Potts, John, (Ed.) The future of writing. Basingstoke, UK: Palgrave Macmillan, 2014. x, 150 p. ISBN 978-1-1372-44039-4. £45.00

This collection of papers is from a series of symposia held at Macquarie University, Australia and on the basis of what we see here, attending those symposia must have been a very pleasurable experience, far removed from the rather tedious publish or perish conferences to which we are usually exposed. Overall, the writing is excellent, the subjects highly topical, and of just the right length. I can imagine that every speaker provoked a good deal of debate in the discussion periods. This said, it is rather a pity that the book is published under Palgrave's Pivot label, which is a print-on-demand brand, hence the rather exorbitant price for only 150 pages: given the subject, self-publishing as an e-book by Macquarie University would have been a much better idea, and it is one that perhaps the organizer of symposium series (John Potts on this occasion) might like to bear in mind.

All but one of the contributors are working in Australia, mostly in academic positions, with a sprinkling of practitioners from publishing and journalism, and their papers are grouped into three parts, Writing and publishing, Creative writing, and Journalism: Estate 4.0, following an introduction from the editor, who notes that:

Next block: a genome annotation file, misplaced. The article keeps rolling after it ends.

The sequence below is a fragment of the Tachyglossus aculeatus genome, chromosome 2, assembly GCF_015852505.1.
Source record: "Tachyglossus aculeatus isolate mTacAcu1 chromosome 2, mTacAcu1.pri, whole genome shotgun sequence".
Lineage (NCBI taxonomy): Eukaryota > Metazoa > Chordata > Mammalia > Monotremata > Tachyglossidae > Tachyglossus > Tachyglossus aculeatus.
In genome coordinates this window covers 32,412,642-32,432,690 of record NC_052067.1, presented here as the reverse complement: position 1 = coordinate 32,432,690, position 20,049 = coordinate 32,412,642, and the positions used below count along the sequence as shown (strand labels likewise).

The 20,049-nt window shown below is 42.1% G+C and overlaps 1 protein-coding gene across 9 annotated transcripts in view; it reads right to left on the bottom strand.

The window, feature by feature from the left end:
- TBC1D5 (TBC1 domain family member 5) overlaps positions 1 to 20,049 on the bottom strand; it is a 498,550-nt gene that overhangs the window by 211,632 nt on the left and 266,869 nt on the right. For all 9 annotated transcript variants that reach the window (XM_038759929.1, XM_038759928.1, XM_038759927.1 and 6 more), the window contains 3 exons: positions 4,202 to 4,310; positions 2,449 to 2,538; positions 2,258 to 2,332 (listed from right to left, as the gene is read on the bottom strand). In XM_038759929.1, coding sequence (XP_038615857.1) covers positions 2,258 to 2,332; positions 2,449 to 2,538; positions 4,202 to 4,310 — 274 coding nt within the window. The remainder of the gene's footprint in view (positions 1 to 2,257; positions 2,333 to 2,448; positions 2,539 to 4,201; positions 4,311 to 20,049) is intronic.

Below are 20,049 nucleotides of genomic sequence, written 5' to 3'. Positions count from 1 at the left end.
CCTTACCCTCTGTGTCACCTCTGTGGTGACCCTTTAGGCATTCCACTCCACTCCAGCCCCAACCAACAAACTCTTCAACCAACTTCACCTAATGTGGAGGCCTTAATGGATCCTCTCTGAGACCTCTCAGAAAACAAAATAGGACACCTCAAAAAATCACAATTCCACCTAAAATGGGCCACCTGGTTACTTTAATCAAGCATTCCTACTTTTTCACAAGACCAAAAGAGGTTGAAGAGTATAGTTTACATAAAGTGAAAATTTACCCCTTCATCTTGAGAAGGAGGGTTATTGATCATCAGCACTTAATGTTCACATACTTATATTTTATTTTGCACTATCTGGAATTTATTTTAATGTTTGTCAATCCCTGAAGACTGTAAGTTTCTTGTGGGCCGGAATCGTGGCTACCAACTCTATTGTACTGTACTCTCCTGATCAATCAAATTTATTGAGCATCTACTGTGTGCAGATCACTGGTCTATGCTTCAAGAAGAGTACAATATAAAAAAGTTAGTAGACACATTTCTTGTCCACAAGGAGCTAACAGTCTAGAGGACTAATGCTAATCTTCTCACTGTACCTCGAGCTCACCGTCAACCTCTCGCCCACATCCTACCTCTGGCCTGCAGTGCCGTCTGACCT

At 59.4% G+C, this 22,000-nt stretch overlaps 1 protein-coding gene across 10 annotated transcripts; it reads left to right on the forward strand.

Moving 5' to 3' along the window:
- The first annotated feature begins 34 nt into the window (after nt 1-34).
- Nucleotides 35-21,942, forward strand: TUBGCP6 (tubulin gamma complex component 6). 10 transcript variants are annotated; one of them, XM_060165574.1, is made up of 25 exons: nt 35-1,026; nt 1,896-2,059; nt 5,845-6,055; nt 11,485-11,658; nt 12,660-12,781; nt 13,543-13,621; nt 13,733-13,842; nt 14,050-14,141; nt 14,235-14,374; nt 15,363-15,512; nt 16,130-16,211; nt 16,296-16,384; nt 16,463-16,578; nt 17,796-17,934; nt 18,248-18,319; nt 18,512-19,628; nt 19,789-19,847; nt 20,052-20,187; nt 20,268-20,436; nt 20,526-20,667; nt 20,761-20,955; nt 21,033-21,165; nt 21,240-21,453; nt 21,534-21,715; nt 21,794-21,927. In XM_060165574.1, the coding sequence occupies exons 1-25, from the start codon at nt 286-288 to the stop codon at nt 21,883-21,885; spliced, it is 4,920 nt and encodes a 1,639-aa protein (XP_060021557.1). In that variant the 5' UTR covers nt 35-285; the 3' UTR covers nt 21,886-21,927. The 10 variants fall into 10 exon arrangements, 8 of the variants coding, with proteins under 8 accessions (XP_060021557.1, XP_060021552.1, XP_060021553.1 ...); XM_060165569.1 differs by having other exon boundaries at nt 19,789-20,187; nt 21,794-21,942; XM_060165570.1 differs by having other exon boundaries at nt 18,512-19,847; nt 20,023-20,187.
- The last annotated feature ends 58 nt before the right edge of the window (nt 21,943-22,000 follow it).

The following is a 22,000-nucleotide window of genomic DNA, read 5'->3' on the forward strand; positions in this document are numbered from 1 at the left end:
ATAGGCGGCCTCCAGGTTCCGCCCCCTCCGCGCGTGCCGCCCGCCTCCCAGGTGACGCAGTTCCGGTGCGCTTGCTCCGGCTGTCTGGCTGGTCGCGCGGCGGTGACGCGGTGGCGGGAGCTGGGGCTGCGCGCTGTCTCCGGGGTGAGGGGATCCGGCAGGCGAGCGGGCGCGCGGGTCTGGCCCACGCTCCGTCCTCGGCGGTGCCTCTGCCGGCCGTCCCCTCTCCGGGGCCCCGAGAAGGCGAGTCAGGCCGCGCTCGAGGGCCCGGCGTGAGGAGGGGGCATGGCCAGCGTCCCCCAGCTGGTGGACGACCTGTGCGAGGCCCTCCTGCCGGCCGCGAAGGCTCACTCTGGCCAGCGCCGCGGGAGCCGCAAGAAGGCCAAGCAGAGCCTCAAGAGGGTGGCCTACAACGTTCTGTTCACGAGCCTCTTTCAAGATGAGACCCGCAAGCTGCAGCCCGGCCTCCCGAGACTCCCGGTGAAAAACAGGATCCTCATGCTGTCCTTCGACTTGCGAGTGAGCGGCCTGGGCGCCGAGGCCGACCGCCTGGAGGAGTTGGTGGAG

We live at a time when all that is solid is melting into data, when knowledge is immaterial and lives in the Cloud, when the book is said to be disappearing. (p. 6)

This may be overstating things, but it sets the scene for what follows. Part I, Writing and publishing, has four contributions: Richard Nash, in Culture is the algorithm, examines the interaction of reading, writing and big data, as exemplified by the Google search engine and Amazon's 'people also bought' feature, to conclude that the telling of stories will survive whatever the technological changes. Kate Eltham, in When the Web is the world, follows with a somewhat similar piece, noting the the Web brings about a new interaction between readers and writers, and concludes that publishing becomes a service in this setting, with concepts such as stock, distribution and licences being fluid. Next, Sherman Young explores the impact of self-publishing (no longer thought of totally as 'vanity publishing') in Me myself I: revaluing self-publishing in the electronic age. After rehearsing the success stories (which, of course are much less numerous than the failures!), and the 'crossover' phenomenon, where successful self-published authors are recruited to the traditional publishers' stables, he gets to the root of the issue, the changing balance of power between author and publisher. The publisher's capacity to market books is often cited as an advantage lost to the self-publisher, but, in my experience, apart from the big sellers, they actually devote very little effort to marketing, especially in the academic book market, and Young notes:

Not only does [self-publishing] allow authors to determine where and when their books are published, but they are also able to set prices and respond to changing market conditions instantly. (p.41)

and there are cases of authors rejecting the advances of traditional publishers in favour of going it alone.